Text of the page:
On May 13, 2021, FDA released a report on its investigation of the Salmonella Newport outbreak that caused more than 1,600 reported illnesses in the U.S. and Canada between June and October 2020. The agency worked with the U.S. Centers for Disease Control and Prevention, state partners, and Canadian officials (the Public Health Agency of Canada and the Canadian Food Inspection Agency) to investigate the outbreak, which was linked through epidemiology and traceback to whole red onions supplied by Thomson International Inc., headquartered in Bakersfield, Calif., with additional locations in Holtville, Calif.
The outbreak is the largest Salmonella foodborne illness outbreak in more than a decade. The FDA report includes an overview of the traceback investigation, subsequent on-site interviews, visual observations of the growing fields, environmental sampling, and various factors that potentially contributed to the contamination.
The report identified several potential contributing factors to the outbreak in red onions:
- Potentially contaminated sources of irrigation water;
- Sheep grazing on adjacent land;
- Signs of animal intrusion, including scat (fecal droppings), and large flocks of birds that may spread contamination; and
- Food contact surfaces that had not been inspected, maintained, or cleaned as frequently as necessary to protect against the contamination of produce.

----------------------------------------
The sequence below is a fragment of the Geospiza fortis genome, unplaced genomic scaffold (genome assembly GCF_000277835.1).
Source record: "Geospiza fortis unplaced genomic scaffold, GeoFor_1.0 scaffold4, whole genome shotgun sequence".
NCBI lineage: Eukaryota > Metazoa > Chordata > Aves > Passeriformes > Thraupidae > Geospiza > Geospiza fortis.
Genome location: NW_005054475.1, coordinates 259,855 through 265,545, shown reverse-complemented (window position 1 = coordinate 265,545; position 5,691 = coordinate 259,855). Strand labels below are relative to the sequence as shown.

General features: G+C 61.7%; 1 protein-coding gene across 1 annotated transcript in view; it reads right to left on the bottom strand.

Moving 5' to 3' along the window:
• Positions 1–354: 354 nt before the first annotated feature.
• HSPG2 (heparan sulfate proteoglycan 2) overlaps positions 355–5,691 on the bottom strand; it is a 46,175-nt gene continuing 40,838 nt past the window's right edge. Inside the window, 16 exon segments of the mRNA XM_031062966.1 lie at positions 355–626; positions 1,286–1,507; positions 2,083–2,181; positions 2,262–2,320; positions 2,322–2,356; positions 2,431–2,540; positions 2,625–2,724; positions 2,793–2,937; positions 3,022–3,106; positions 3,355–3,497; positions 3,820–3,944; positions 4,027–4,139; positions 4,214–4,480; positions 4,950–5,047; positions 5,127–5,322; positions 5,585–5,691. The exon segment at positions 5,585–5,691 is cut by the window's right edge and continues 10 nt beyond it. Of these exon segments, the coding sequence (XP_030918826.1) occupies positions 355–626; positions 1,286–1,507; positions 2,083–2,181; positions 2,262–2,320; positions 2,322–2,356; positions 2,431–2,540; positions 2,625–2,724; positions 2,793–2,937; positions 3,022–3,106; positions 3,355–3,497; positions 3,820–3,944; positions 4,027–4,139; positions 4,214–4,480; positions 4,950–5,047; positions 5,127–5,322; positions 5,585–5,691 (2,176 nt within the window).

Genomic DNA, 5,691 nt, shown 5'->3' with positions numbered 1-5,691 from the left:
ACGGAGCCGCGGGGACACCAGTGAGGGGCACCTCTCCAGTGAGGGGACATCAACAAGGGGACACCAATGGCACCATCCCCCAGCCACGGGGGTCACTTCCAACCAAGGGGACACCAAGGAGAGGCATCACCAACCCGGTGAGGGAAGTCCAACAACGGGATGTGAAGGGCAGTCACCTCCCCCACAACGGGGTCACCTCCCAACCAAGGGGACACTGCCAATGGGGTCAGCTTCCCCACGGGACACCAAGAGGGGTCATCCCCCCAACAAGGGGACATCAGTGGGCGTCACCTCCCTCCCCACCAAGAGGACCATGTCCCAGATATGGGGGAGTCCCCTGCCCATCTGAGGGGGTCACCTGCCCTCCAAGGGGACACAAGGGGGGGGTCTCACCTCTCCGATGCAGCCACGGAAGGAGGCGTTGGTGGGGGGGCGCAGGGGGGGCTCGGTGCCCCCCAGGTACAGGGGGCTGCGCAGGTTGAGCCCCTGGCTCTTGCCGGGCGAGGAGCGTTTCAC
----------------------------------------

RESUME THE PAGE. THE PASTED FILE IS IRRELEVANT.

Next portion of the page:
In sampling conducted in Holtville, FDA found Salmonella Newport in 10 water (irrigation, seepage, and drainage) subsamples and in one sediment subsample; however, the whole genome sequencing of these samples did not match the outbreak strain.
Although a conclusive root cause could not be identified, one leading hypothesis is that contaminated irrigation water used in a growing field in Holtville may have led to contamination of the onions.
In light of this report, FDA encourages all farms to:
- Assess growing operations to ensure implementation of appropriate science and risk-based preventive measures, including applicable provisions of the Food Safety Modernization Act Produce Safety Rule and good agricultural practices;
- Implement industry-led root-cause analyses to determine how the contamination likely occurred when pathogens are identified through pre-harvest or post-harvest testing of produce or microbiological surveys;
- Be aware of and consider the risks that may be posed by adjacent and nearby land uses, especially as it relates to the presence of livestock and the interface between farmland, rangeland, irrigation water, and other agricultural areas;
- Consider additional tools such as pre-harvest and/or post-harvest sampling and testing of products to help inform the risk assessment and clarify the need for specific prevention measures; and
- Improve traceability by increasing digitization, interoperability, and standardization of traceability records; and
- Follow good agricultural practices to maintain and protect the quality of water sources.
Thomson International Inc. cooperated with FDA throughout the investigation and is continuing to engage with the agency regarding its findings and recommendations.